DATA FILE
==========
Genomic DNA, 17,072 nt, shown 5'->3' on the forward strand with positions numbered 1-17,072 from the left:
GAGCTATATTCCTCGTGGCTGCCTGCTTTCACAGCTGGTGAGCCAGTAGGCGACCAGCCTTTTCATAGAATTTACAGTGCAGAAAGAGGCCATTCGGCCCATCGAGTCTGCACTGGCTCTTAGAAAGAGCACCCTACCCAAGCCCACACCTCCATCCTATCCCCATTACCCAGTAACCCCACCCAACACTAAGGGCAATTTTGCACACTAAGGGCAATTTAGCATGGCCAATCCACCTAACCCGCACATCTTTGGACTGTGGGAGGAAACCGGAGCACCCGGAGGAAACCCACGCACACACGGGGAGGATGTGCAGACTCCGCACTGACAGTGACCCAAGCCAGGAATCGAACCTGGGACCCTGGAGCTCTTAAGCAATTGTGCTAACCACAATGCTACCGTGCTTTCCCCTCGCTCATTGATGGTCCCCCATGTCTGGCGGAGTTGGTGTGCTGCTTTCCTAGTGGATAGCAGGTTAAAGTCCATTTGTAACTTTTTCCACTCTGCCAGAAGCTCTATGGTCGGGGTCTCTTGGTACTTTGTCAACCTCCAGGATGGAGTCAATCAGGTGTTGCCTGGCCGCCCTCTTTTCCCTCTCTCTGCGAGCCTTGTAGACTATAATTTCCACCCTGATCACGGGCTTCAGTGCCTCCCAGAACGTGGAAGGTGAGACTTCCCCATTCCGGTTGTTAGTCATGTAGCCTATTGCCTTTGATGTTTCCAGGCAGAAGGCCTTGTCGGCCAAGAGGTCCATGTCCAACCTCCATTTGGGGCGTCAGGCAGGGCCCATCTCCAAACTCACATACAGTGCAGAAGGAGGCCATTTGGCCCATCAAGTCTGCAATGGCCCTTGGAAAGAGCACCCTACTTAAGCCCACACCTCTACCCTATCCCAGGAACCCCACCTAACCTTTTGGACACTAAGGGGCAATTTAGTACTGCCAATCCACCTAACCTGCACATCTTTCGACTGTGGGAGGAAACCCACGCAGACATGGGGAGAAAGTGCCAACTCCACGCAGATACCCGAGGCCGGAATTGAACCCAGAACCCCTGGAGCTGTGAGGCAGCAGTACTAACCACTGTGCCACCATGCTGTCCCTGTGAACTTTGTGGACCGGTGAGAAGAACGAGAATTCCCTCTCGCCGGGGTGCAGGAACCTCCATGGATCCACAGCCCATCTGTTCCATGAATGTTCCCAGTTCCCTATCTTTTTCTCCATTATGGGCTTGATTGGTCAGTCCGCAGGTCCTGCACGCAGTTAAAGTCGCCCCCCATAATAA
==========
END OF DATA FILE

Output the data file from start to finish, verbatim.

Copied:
Genomic DNA, 17,072 nt, shown 5'->3' on the forward strand with positions numbered 1-17,072 from the left:
GAGCTATATTCCTCGTGGCTGCCTGCTTTCACAGCTGGTGAGCCAGTAGGCGACCAGCCTTTTCATAGAATTTACAGTGCAGAAAGAGGCCATTCGGCCCATCGAGTCTGCACTGGCTCTTAGAAAGAGCACCCTACCCAAGCCCACACCTCCATCCTATCCCCATTACCCAGTAACCCCACCCAACACTAAGGGCAATTTTGCACACTAAGGGCAATTTAGCATGGCCAATCCACCTAACCCGCACATCTTTGGACTGTGGGAGGAAACCGGAGCACCCGGAGGAAACCCACGCACACACGGGGAGGATGTGCAGACTCCGCACTGACAGTGACCCAAGCCAGGAATCGAACCTGGGACCCTGGAGCTCTTAAGCAATTGTGCTAACCACAATGCTACCGTGCTTTCCCCTCGCTCATTGATGGTCCCCCATGTCTGGCGGAGTTGGTGTGCTGCTTTCCTAGTGGATAGCAGGTTAAAGTCCATTTGTAACTTTTTCCACTCTGCCAGAAGCTCTATGGTCGGGGTCTCTTGGTACTTTGTCAACCTCCAGGATGGAGTCAATCAGGTGTTGCCTGGCCGCCCTCTTTTCCCTCTCTCTGCGAGCCTTGTAGACTATAATTTCCACCCTGATCACGGGCTTCAGTGCCTCCCAGAACGTGGAAGGTGAGACTTCCCCATTCCGGTTGTTAGTCATGTAGCCTATTGCCTTTGATGTTTCCAGGCAGAAGGCCTTGTCGGCCAAGAGGTCCATGTCCAACCTCCATTTGGGGCGTCAGGCAGGGCCCATCTCCAAACTCACATACAGTGCAGAAGGAGGCCATTTGGCCCATCAAGTCTGCAATGGCCCTTGGAAAGAGCACCCTACTTAAGCCCACACCTCTACCCTATCCCAGGAACCCCACCTAACCTTTTGGACACTAAGGGGCAATTTAGTACTGCCAATCCACCTAACCTGCACATCTTTCGACTGTGGGAGGAAACCCACGCAGACATGGGGAGAAAGTGCCAACTCCACGCAGATACCCGAGGCCGGAATTGAACCCAGAACCCCTGGAGCTGTGAGGCAGCAGTACTAACCACTGTGCCACCATGCTGTCCCTGTGAACTTTGTGGACCGGTGAGAAGAACGAGAATTCCCTCTCGCCGGGGTGCAGGAACCTCCATGGATCCACAGCCCATCTGTTCCATGAATGTTCCCAGTTCCCTATCTTTTTCTCCATTATGGGCTTGATTGGTCAGTCCGCAGGTCCTGCACGCAGTTAAAGTCGCCCCCCATAATAA